uSwitch’s Director of Organic Performance Lukasz wanted to share some tactics that the audience could take home and use to identify to grow their own brands
Tactic 1: Find low hanging fruit with Google Search Console
This point explores using Google Search Console to find where you already rank and, in the next step, how you can improve this ranking.
Lukasz praised Search Console, adding that while he thought the new version was better, there were still some limitations. For example, export is limited to 999 rows (ie, 999 keywords).
He went through the specific steps to take:
- Connect Search Console with Google Data Studio.
Lukasz recommended that if they weren’t already, the audience took some time to explore the Data Studio – a relatively new free Google tool, which offers an alternative way to extract insights from data to those who hate working with spreadsheets.
- Choose which property you want to work on (ie, which URL).
He adds that, as well examining the site as a whole, he ‘slices’ uSwitch’s website into specific different areas to make it easier to establish where something may be going wrong.
- Add all metrics as per default settings
- Give Stata Studio access to your Search Console
- Create a ‘table’
- Choose Query as dimensions and metrics (Lukasz adds pretty much all the metrics available).
This, he says, leaves you with a much bigger data set to work from (in his example, 5,196).
- Export into Excel.
We’re now only missing URLs. He emphasises that when looking at keywords that trigger specific URLs. There are two ways to remedy this: you can build a blended report by creating two ‘tables’ in Search Console, or you can copy (‘scrape’) the results into another tool that provides the URLs – he advocates the second.
- Load your keyword list into tracking tool AccuRanker to track the keywords and pair them with the URLs using vlookup:
- Export the data to give you the data you need to start on-page SEO: keywords, clicks, impressions, click rate, positions and URLs.
Lukasz recommends analysing at scale 250 keywords a week for the optimum results.
Tactic 2: Content gap analysis
Use SEMrush to find out what content competitors are creating to rank for certain keywords, or what products they are offering that you aren’t.
He shows a gap analysis comparing The Telegraph and the Independent. They’re both ranking for 200 million keywords.
To demonstrate, he supposes he wants to write about Scotland (a place he loves) and wants to know what topics these newspapers are ranking. He uses SEMrush to identify what keywords rank on page one for both The Independent and The Telegraph and the word ‘Scotland’:
For eCommerce brands, Lukasz added that this was especially useful method to identify the products or categories for which competitors are ranking and you’re not. Obviously this leads to a bigger debate about whether you should add these products or categories to your inventory and website.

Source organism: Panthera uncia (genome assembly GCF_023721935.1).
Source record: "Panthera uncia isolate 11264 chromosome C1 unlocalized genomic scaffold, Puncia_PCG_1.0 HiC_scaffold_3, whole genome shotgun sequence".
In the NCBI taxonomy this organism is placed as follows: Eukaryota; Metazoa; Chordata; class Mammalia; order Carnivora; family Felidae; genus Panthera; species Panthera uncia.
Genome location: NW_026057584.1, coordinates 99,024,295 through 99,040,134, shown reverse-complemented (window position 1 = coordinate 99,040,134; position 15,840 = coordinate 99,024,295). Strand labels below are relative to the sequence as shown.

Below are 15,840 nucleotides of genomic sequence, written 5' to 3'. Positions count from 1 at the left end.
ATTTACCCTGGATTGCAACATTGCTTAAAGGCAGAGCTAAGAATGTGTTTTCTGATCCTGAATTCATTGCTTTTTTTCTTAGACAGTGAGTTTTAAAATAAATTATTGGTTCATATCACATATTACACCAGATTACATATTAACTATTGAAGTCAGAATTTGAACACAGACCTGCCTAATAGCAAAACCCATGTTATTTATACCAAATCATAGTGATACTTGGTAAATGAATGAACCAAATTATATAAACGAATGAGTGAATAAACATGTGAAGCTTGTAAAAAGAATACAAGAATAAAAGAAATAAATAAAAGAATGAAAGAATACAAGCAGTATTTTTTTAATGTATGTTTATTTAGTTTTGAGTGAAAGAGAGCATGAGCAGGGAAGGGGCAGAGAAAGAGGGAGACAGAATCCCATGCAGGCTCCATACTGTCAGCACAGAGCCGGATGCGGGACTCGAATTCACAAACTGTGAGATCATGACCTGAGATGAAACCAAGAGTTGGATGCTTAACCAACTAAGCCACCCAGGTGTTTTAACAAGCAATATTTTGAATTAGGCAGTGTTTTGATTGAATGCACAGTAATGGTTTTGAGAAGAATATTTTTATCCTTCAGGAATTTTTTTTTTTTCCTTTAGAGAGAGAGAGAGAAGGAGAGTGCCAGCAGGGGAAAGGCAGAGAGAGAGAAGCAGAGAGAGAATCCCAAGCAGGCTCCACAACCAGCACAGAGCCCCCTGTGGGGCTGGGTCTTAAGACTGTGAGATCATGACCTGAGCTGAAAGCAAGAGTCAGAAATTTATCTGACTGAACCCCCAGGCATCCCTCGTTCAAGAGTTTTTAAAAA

As far as uSwitch is concerned, Lukasz explain that, using SEMrush, he discovered that their competitors were ranking highly for ‘mortgage calculator, ‘mortgage calc, ‘mortgage estimator’ and similar, while uSwitch (a mortgage comparison website) was not:
He knew this meant the competitors have a mortgage calculator tool, and build a business case for uSwitch to create one of their own.
He also uses this report to inform briefs for their Content Team:
Tactic 3: Link building with brand tracking
Use tools such as TalkWalker, Brand 24, Fresh Web Explorer and Google Alerts to track keywords. This allows you to find mentions of your brand name (including misspellings and other variations) wherever it appears online and request a link back to your site.
Lukasz showed an example of this for his own name – and acknowledged that tracking would be more challenging for those with a more generic brand name, such as Holiday Rentals.
Tactic 4: WordPress plugins
Lukasz used this section to list some plugins that he ‘religiously’ uses. They included:
- OneSignal to send push notifications.
- WPA SEO Auto Linker, which allows you to automatically and consistently build internal links between orphan pages.
- Smush Image Compressor to speed up image load time.
- Gonzales to optimise page speed (paid-for).
- Autoptimize, which minifies scripts and generally helps clean up your site.
- 401 to 301 which automatically redirects users to your home page if they encounter a page that no longer exists.
- Append Link on Copy, which automatically adds a link to your page users copy and paste text and track where they are republishing for the chance to earn a link.
He offered a word of caution: install each plugin one by one and check it’s not affecting your page speed before you move onto another! As there tends to be duplication or overlap in the purposes of the plugins, you need to test each one to see whether it delivers what you need.
Tactic 5: Cloud
His message here was to always use a fast enough hosting provider, citing cloud hosting services SiteGround which is good for optimising for page speed.
- Always use a fast and optimised hosting provider.
- Test different WordPress plugins to improve page speed.
- Use your competitors as a great source of data.
Watch Lukasz’s Benchmark 2018 talk, or view his slides, below:
Content Optimisation and SEO in 2018 – How to Win the Game!
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